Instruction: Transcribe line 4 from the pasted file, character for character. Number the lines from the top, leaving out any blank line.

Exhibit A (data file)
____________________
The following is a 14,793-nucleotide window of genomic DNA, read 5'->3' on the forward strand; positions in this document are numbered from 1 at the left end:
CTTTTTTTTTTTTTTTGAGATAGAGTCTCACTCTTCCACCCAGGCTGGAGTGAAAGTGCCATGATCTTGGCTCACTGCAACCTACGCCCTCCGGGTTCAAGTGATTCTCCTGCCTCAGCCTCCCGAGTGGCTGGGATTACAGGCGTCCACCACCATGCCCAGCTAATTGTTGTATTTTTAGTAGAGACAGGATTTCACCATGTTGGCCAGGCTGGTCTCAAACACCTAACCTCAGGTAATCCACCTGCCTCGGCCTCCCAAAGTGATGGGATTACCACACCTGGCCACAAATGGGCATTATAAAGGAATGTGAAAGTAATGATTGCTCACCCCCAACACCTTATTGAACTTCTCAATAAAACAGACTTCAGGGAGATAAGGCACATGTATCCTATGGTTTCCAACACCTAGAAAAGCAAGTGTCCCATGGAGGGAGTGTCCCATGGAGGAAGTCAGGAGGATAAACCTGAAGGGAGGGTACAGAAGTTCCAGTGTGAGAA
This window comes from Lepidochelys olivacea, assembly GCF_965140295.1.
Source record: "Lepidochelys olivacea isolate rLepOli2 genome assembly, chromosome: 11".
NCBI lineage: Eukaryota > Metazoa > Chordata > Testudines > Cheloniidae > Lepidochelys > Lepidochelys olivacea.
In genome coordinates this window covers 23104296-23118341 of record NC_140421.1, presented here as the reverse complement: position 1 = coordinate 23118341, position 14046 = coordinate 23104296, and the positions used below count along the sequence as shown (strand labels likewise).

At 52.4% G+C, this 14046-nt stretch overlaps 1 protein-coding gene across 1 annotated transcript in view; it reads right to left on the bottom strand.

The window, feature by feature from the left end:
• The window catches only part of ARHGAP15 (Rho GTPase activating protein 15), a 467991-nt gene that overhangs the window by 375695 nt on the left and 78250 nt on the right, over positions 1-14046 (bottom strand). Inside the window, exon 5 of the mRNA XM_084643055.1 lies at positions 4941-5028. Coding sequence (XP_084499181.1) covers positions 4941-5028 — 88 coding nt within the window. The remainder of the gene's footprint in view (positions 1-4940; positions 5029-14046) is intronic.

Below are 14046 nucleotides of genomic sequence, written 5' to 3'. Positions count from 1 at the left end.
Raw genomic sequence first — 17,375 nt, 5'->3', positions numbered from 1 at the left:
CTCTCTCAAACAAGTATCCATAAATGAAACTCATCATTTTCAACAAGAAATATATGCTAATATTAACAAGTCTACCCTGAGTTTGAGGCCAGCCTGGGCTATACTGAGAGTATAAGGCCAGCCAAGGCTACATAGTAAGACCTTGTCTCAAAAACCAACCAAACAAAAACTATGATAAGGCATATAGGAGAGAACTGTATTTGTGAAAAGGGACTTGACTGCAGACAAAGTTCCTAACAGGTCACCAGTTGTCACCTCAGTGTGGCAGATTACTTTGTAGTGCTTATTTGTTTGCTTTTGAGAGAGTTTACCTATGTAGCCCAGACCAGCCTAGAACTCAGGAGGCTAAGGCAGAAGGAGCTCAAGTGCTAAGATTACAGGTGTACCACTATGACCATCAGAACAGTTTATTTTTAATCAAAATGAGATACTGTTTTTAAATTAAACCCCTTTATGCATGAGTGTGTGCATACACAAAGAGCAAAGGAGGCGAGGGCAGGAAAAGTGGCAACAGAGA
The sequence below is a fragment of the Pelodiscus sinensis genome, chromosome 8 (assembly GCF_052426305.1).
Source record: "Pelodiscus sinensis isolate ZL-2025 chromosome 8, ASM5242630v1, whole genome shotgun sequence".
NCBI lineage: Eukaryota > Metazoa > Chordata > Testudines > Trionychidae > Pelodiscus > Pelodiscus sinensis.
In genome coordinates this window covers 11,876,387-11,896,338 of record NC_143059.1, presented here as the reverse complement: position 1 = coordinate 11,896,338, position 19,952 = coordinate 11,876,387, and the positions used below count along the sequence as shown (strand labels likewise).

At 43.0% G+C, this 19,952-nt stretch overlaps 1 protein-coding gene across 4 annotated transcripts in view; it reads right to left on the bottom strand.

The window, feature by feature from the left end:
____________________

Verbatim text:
Source record: "Lepidochelys olivacea isolate rLepOli2 genome assembly, chromosome: 11".